In one sense, the death of North Korean leader Kim Jong-il changes everything. It is by no means clear, for example, that Kim’s coddled youngest son, Kim Jong-un—now hailed as the “Great Successor,” but singularly unprepared to lead—will ultimately succeed his father in anything but name.
Working in Kim Jong-un’s favor is his striking resemblance to his grandfather, Kim Il-sung, who, strangely, held a certain charisma for North Koreans. Looks aside, Kim III will need a lot of help; in the meantime, we can expect further consolidation by the Korean People’s Army of its leadership of the country. Even more than in the past, we must expect the unexpected in North Korea. And above all, the West must work closely with China. In that sense, nothing has changed.
Any conversation with Chinese officials nowadays leads to the same conclusion: China wants to restart the six-party talks aimed at persuading North Korea to abandon its nuclear-weapons program. The problem is that, despite commitment to the talks from all six participants—China, the United States, South Korea, Japan, Russia, and even North Korea in recent months (a nominal pledge that is unlikely to be changed as a result of Kim Jong-il’s passing)—the results so far are insufficient to sustain the process. China, the party with the greatest leverage over North Korea, seems least committed to doing what is required.
North Korea is China’s neighbor, and political or social instability there is not taken lightly. It has often been said that China fears a possible refugee flow. But that is just the start. China’s attitude toward its belligerent, impoverished neighbor is actually very complex. While there are a great many modern, business-oriented Chinese anxious to build the country’s future, there are also those who see in their plucky little neighbor something strangely admirable. Resisting foreign “pressure” is a continuing theme in Chinese history, and who does it better than the North Koreans, who seem to be prepared to fight to their last starving child?
Chinese officials, who are committed, above all, to maintaining order at home, must lose sleep asking themselves what an implosion of North Korea’s Communist state would mean for them. This is not so much a foreign policy issue as it is an issue concerning China’s internal politics. The closer a country is to China, the more China views it through the lens of domestic issues, particularly internal-security concerns. Would the withering away of North Korea’s party-state affect the debate within China about the future of its own brand of communism? Many Chinese officials don’t want to find out.
But perhaps the greatest difficulty worrying the Chinese stems from an underappreciated but familiar theme in international relations: “old think”—the inability to comprehend, much less address, new realities.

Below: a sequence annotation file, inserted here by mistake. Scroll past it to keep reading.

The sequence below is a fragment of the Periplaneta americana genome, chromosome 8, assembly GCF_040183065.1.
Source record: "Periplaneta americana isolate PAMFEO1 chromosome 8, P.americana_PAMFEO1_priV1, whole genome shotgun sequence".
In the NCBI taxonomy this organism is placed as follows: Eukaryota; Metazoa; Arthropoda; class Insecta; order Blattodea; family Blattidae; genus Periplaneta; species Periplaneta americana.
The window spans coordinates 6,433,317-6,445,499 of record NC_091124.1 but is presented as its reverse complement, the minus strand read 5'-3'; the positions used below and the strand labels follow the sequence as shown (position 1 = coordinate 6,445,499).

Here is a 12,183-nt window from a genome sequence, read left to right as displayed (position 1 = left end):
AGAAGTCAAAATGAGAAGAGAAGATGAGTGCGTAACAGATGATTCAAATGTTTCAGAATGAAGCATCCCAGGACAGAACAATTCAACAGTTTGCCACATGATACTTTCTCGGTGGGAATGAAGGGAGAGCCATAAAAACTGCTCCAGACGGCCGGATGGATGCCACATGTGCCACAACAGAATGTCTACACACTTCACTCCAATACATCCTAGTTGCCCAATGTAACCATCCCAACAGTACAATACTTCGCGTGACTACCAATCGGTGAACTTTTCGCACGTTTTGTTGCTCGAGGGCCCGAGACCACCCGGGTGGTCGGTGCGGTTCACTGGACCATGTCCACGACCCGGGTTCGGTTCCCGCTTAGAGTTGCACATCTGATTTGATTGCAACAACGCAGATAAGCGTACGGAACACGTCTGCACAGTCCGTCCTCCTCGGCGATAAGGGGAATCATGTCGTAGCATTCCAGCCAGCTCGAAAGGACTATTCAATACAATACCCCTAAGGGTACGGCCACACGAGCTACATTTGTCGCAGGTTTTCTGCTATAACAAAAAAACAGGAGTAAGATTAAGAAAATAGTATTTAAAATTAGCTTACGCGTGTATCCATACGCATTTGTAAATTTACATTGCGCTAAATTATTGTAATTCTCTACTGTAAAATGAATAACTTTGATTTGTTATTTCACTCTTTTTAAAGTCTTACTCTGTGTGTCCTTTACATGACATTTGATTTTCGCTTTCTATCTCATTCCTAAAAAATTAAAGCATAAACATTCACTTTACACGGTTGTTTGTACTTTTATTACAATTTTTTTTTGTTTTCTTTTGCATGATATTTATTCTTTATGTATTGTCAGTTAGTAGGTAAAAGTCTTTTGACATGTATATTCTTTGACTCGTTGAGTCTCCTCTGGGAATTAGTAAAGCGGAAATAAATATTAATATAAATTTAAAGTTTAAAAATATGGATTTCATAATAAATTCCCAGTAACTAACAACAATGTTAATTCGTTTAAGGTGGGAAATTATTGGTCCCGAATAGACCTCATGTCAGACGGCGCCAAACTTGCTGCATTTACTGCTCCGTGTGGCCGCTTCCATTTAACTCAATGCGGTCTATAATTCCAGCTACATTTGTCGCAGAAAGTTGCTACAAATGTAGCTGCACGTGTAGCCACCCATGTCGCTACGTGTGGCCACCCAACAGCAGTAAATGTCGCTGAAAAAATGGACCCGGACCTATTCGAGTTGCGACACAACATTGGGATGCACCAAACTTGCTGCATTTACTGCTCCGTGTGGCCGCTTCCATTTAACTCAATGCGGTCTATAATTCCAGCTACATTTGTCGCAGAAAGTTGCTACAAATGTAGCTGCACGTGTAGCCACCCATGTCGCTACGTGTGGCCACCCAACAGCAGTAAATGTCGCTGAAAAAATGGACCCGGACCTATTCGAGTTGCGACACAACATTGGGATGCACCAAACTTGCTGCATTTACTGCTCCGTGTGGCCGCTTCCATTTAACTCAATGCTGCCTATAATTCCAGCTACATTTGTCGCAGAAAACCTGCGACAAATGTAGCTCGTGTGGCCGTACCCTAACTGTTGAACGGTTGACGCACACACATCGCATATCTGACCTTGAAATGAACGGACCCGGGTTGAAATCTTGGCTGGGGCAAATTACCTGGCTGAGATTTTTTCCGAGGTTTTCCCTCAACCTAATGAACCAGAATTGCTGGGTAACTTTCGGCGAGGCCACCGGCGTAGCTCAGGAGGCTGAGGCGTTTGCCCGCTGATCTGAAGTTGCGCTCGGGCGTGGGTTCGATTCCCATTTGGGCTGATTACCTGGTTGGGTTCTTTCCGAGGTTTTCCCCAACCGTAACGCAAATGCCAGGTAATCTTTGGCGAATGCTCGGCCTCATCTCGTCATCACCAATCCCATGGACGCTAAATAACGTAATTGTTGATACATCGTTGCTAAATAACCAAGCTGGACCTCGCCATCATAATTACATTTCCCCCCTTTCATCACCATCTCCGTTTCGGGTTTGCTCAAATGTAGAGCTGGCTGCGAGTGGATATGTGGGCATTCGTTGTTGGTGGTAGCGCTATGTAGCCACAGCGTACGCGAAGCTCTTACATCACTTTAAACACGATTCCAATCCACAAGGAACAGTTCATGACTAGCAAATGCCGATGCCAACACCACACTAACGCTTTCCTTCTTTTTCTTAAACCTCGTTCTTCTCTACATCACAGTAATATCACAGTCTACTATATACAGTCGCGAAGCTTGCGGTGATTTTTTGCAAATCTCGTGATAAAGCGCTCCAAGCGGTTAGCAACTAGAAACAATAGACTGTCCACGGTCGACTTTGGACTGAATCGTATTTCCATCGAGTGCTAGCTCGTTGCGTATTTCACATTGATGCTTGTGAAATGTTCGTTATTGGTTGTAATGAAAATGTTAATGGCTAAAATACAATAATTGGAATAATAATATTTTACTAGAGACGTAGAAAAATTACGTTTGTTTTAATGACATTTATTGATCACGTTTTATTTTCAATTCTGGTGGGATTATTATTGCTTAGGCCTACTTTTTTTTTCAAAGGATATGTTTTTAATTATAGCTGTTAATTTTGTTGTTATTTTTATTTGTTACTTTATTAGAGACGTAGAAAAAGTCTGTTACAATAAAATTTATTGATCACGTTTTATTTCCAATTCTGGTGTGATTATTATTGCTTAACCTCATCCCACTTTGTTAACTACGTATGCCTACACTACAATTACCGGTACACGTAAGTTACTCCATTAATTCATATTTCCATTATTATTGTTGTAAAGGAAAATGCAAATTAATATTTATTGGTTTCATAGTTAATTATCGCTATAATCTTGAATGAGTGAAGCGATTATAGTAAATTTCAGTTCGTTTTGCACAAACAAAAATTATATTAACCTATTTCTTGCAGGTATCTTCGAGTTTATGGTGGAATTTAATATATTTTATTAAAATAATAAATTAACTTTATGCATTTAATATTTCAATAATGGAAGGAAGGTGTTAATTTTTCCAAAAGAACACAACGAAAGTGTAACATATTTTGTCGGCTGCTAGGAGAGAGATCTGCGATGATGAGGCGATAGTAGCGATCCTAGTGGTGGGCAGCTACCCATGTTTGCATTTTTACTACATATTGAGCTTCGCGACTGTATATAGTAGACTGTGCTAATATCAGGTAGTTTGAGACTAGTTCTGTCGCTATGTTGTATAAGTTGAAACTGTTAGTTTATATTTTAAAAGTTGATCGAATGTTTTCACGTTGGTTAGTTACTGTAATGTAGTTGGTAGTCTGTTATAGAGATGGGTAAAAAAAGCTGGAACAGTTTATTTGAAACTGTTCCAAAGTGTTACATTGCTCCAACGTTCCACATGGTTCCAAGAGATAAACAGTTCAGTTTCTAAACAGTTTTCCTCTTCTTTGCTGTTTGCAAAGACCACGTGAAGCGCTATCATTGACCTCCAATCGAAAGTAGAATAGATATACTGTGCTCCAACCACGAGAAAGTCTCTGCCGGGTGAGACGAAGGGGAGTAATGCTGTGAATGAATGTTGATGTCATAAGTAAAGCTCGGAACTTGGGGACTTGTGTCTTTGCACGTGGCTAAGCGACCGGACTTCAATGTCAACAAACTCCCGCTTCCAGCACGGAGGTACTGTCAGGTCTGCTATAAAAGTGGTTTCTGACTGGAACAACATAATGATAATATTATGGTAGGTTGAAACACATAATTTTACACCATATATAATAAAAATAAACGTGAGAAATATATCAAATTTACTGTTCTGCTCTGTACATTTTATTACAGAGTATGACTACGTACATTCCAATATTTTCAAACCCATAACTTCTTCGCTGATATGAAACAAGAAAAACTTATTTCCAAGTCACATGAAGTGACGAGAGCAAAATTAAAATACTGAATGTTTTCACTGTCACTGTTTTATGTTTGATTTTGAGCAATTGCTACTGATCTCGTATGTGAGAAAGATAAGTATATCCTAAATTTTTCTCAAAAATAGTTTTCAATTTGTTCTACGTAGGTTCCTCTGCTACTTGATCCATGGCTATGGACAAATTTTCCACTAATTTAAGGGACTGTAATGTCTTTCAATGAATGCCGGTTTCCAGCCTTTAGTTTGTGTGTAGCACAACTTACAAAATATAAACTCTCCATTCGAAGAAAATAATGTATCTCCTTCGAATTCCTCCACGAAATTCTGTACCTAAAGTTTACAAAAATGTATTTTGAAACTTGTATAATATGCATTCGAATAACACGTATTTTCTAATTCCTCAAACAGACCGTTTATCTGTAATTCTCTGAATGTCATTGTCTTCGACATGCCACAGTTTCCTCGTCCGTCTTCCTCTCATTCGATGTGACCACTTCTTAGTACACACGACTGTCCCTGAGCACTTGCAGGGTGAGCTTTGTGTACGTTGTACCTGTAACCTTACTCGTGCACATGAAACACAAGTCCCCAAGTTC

North Korea is a fragile state, even more so following Kim Jong-il’s death. For starters, it is not a national homeland, a characteristic that keeps many failing states from actually failing. The homeland is the Republic of Korea, located to the south, beyond the vistas of razor wire and well-tended minefields. North Korean propaganda has always tried to represent the country as “the true” Korea, where culture, language, and everything else is supposedly on offer in its purest form. But that argument is as threadbare as the rest of the country.
The Chinese recognize that North Korea cannot survive in its current form, and have sought to encourage its leaders to embrace economic reform without political change. But, with prosperous South Korea so close, any relaxation of borders would mean no one would be left to rebuild the country. That is why the Chinese road to reform is not available to North Korea. Consider the determination of North Korean refugees, who suffer the most perilous journeys to freedom in the world but keep making them.
So why does China persist in the tortured fiction that there is some kind of future for a reformed North Korea? The answer seems to lie in the concern that North Korea’s demise would amount to a victory for the United States and a defeat for China. After all, the successor state on the Korean peninsula would be South Korea.
The United States should be prepared to make clear to the Chinese that any change in political arrangements on the Korean peninsula would not result in a strategic loss to China. For example, while the United States should never bargain with the Chinese over America’s defense obligations to South Korea, it could engage the Chinese on some assurances that no U.S. forces would ever be stationed above the 38th parallel. Indeed, given the current mood in the United States, it might be difficult, in the context of Korean unification, to continue to station any U.S. troops on the peninsula at all, let alone along the Yalu River.
Moreover, the United States and South Korea have various plans for dealing with the humanitarian consequences of a North Korean collapse. So why not share them with the Chinese? Needless to say, such talks would be sensitive, but so would a North Korean collapse that was not preceded by a serious exchange of views on the subject.
Sooner or later, such a quite but deeper dialogue needs to start. Given the uncertain future that it portends, Kim Jong-il’s passing might be the perfect moment.
This article comes from Project Syndicate.